and his graduate degrees include an education doctorate from Seton
Until now "distance education" meant attending classes at
farflung sites using video conferencing or audio conferencing. This
works well in a state like New Jersey, says Gibson. "The students
find it more convenient than having to travel to one location.
we added programs using this methodology."
The school’s first forays into the distance education arena were in
dental hygiene, a bachelor’s program in psychiatric rehabilitation,
and a master’s of science in clinical nutrition. "What we are
adding will be the opportunity for students to pursue some of their
courses on the Web as opposed to at a particular site. We are joining
Thomas Edison State College so we can use our resources and their
expertise," says Gibson.
Though any course requiring clinical competency needs on-site classes,
that doesn’t rule out geographically distant students. If you are
in Nevada, the school can affiliate with a clinic there, and someone
at that clinic can teach you and certify you meet the standards.
would draw up a memorandum of understanding, as we do in a number
of states throughout the country," says Gibson. Often the
institutions — hospitals, long-term care facilities, and home
health care agencies — do the supervising for free, because it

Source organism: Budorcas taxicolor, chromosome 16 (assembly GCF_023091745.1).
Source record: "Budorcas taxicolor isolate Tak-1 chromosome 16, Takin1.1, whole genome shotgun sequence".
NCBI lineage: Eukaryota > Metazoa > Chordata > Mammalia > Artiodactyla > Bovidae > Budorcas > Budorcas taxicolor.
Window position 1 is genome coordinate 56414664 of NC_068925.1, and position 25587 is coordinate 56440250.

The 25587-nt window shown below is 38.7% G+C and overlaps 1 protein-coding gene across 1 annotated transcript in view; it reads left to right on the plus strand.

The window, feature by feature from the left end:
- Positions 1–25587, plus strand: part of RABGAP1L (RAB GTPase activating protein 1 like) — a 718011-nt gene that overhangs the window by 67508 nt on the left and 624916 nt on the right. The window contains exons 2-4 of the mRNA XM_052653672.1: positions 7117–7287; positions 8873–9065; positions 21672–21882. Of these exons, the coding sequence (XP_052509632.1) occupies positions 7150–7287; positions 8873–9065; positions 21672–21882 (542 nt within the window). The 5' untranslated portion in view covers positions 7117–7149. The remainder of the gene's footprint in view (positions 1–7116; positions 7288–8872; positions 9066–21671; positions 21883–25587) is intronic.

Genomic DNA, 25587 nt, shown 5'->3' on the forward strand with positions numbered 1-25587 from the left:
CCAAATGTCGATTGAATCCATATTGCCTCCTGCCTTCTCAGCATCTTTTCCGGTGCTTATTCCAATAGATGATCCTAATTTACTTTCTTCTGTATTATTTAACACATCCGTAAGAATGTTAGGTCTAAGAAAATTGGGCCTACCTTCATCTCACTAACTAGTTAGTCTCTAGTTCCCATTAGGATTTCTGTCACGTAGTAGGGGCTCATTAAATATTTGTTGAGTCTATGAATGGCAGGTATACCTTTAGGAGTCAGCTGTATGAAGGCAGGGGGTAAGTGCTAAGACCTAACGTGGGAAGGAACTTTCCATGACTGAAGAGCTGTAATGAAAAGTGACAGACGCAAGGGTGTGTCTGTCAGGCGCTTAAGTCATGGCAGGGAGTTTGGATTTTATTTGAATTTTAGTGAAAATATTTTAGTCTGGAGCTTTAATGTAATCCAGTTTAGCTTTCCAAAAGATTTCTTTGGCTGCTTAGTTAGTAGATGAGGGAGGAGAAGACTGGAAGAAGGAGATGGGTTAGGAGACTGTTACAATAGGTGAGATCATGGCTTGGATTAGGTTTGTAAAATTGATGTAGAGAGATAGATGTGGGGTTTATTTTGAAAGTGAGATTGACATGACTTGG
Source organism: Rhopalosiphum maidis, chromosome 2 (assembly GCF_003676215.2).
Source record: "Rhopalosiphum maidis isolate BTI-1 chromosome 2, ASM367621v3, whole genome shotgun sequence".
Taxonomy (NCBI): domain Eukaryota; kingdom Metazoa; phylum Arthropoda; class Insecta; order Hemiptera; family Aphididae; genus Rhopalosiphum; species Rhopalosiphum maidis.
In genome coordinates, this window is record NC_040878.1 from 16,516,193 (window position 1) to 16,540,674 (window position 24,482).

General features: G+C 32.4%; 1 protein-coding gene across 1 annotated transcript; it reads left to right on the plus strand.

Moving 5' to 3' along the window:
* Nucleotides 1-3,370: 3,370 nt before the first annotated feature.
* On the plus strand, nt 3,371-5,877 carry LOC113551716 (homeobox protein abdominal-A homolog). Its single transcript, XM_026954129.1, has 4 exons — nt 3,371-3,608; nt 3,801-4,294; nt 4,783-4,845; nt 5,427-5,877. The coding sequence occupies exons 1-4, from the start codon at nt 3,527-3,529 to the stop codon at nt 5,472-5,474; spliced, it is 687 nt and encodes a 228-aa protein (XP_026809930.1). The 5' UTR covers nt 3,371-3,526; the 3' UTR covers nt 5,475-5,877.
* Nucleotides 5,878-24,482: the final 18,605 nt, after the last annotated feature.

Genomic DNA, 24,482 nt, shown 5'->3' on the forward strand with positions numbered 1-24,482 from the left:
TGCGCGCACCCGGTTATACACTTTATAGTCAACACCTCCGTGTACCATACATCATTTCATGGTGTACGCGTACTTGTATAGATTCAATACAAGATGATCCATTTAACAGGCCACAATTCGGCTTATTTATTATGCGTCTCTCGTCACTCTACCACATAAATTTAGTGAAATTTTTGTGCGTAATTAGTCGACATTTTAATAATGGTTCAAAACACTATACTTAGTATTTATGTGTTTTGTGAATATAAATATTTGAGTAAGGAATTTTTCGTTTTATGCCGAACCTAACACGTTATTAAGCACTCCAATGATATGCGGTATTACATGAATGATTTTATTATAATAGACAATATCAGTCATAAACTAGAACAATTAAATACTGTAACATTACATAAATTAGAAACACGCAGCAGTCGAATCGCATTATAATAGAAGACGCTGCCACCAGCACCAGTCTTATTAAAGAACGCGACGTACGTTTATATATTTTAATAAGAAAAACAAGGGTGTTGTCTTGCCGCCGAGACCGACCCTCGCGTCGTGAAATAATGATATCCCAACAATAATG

helps them to recruit needed personnel.
Gibson refers to a Florida nurse who is taking a nurse midwifery
at home but doing much of her practical experience in New Jersey.
"Once we assess the site from which she was working as
sound, she could do part of her practicum there."
Gibson has had good fortune in recruiting more than 600 volunteer
faculty members for the various courses. These people teach and mentor
for free because, as he says, "in allied health programs, there
is a sense of giving back." But he has had some "negative
downsides" in these numbers, perhaps due to the constraints of
managed care. Says Gibson: "It could be that there will be
For information contact Ann Tucker, chair of interdisciplinary
studies and associate dean for southern New Jersey at E-mail:
or call Sheri L. Prupis at 973-972-5034; fax, 973-972-7412.
To prepare students for careers in information
Raritan Valley Community College starts a new certificate program